Harish Chandra, J.
(1) This is a regular second appeal under Section 100 of the Code of Civil Procedure against the decree and judgment dated 24th May, 1979 in R.C.A. No. 40/79 passed by the Additional District Judge whereby he affirmed and upheld the decree and judgment passed by a Sub-Judge, First Class, Delhi in Suit No. 318/77 dated 22nd September, 1978, decreeing the eviction' of the appellant.
(2) The memorandum of appeal sets out as many as eight questions claimed- to be 'substantial questions of law'. The' only point at issue is whether or not the suit property is 'premises' within the meaning of Section 2(i) of the Delhi Rent Control Act, 1958 because on that will depend whether the bar of Section 50 of the Act comes into play and the jurisdiction of the Civil Courts is barred. At the time of admission, Yogeshwar Dayal J. had formulated the substantial question of law as the interpretation of the allotment order Ex. Public Witness 2/1 dated 28th March, 1949.
(3) The relevant facts briefly stated are that a certain evacuee property was allotted to the appellant by the Custodian Evacuee Property on 28th March, 1949. Ex. Public Witness 2/1 is the communication making the allotment. It reads as under :
'WITHreferesce to your application dated I have to inform you that Industrial Establishment known as open compound at Hamilton Road (Portion of Jai Head Motor Works) with 25 Front and 50 deep together with all the machinery and accessories kept therein has been allotted to you. Possession of the factory/workshop/lndustrial establishment will be delivered to you immediately after your fulfillling the following conditions namely.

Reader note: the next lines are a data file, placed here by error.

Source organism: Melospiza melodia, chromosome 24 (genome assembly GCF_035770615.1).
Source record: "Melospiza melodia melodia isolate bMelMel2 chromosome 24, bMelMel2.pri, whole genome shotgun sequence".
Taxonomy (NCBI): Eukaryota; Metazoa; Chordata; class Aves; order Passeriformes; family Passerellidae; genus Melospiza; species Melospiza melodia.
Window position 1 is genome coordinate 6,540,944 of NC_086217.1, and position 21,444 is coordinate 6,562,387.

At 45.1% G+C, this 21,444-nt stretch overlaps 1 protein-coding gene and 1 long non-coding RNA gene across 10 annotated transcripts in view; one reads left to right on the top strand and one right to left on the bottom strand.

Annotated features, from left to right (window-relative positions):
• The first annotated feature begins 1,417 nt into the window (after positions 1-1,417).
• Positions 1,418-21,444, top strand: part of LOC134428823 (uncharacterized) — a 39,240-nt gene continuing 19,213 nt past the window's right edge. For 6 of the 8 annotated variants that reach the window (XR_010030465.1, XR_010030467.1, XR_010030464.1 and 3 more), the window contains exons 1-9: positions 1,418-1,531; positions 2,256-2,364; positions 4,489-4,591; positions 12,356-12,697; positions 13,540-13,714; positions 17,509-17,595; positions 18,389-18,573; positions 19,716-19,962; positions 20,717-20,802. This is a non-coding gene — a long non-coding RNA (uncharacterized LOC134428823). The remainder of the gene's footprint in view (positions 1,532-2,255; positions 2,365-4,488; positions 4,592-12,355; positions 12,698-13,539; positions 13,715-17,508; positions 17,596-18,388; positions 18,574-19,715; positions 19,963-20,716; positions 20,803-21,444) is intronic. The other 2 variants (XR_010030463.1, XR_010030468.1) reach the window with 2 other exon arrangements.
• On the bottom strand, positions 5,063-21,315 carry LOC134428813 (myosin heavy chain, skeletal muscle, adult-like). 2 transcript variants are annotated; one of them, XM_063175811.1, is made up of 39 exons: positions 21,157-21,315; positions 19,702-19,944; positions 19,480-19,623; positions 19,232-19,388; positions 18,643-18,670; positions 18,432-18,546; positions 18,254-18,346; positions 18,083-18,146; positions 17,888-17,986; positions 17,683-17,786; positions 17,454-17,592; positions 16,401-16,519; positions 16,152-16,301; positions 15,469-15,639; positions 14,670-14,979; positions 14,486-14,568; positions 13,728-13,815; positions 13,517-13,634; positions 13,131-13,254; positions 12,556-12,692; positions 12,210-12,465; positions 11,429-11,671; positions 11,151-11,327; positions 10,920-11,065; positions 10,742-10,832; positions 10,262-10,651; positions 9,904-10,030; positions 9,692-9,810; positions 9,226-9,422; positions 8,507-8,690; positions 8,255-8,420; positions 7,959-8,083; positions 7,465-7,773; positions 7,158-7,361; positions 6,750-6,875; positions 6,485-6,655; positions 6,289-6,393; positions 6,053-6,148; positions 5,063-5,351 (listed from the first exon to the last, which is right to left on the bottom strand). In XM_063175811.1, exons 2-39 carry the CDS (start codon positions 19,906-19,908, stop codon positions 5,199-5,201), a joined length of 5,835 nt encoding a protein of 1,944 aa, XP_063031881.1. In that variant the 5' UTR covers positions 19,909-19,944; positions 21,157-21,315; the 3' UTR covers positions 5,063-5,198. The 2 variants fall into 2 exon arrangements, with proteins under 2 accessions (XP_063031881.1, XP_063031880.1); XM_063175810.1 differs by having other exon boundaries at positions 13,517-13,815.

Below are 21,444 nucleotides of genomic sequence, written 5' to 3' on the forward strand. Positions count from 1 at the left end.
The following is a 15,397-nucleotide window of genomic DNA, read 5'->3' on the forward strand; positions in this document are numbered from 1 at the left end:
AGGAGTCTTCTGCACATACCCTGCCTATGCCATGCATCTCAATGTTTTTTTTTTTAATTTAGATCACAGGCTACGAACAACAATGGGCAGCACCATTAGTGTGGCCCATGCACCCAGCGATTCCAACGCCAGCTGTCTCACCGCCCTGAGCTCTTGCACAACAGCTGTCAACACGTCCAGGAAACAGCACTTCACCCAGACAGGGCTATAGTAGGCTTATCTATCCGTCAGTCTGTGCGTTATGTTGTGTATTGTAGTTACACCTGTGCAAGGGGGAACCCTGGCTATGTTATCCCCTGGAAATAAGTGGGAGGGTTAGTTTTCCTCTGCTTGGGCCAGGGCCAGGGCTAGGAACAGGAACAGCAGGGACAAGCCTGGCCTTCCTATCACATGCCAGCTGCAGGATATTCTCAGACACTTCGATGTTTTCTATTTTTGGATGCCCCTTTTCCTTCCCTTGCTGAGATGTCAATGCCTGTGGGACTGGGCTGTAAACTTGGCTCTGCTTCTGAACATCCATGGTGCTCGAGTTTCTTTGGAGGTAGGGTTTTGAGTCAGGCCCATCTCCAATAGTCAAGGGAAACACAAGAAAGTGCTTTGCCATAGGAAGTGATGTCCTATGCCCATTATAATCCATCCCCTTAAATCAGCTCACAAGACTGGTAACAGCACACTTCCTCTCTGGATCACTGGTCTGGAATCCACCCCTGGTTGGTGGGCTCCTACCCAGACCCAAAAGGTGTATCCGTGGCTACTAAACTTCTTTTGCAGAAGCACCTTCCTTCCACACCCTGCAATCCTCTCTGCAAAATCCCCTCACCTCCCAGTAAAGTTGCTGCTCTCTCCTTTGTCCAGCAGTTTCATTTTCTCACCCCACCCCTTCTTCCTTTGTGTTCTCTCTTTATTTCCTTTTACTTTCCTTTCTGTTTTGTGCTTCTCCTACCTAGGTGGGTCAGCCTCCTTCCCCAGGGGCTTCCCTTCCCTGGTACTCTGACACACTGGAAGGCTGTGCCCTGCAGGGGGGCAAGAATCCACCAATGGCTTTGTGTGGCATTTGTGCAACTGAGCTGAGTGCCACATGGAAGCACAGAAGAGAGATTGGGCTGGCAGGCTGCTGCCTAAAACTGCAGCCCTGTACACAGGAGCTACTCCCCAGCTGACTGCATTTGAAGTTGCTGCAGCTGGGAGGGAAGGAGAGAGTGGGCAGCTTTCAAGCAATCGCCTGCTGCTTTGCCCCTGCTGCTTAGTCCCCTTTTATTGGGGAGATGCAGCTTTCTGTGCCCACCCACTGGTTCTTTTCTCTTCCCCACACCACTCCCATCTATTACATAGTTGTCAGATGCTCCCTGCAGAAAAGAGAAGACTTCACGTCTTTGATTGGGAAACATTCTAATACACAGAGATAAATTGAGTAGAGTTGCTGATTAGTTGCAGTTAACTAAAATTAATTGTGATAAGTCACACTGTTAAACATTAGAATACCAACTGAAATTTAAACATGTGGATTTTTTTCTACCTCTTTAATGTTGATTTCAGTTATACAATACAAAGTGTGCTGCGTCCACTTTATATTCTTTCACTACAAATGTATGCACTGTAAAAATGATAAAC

1.Delivering at this office a communication addressed to the Custodian undertaking to pay such deposit and rent as may be assessed and required to be paid to execute the lease on the prescribed form.
2.Filling a duly attested affidavit as per form 'A' attached herewith.
POSSESSIONof stocks of consumable goods and other stores and material if any, will be given to you for safe custody as care taker until disposal thereof.
ASSISTANTCustodian Industrial is hereby required deliver the possession of factory/workshop/industrial Establishment and other moveable property kept there in the above named allottee after satisfying himself that he has fulfillled conditions laid down above. If necessary, the enforcement section will help the Assistant Custodian and the allottee of the property in accordance with the procedure prescribed under law.'
(4) Subsequently the property was auctioned on 15th July, 1960 and Dina Nath purchased the same. On 20th December, 1962, Dina Nath filed an eviction petition under Section 14(l)(g) against the appellant. He failed to establish the ground and by judgment dated 16th January. 1967, Shri P. K, Bahri, then Additional Rent Controller, dismissed the petition.
(5) In 1964, the appellant filed a Suit No. 292 of 1964, against the respondent seeking permanant injunction against interference in enjoyment of the property. In the written statement of Shri Dina Nath, it was averred that the suit was not maintainable as the property in suit was 'premises' within the meaning of Section 2(i) of the Rent Control Act. Thereafter, Dina Nath filed a Suit No. 64 of 1967 against the appellant in the Court of the Additional Rent Controller. for injunction.
(6) Eventually the appellant filed an application against the respondent being Suit No. 169-M of 1968-69. This application was filed under Section 44 of the Delhi Rent Control Act and tried by the Additional Rent Controller. The respondent Dina Nath preferred a preliminary objection to the maintainability of this application on the ground that the property in question was an open plot of land and was not 'premises' within the meaning of Section 2(i) of the Act.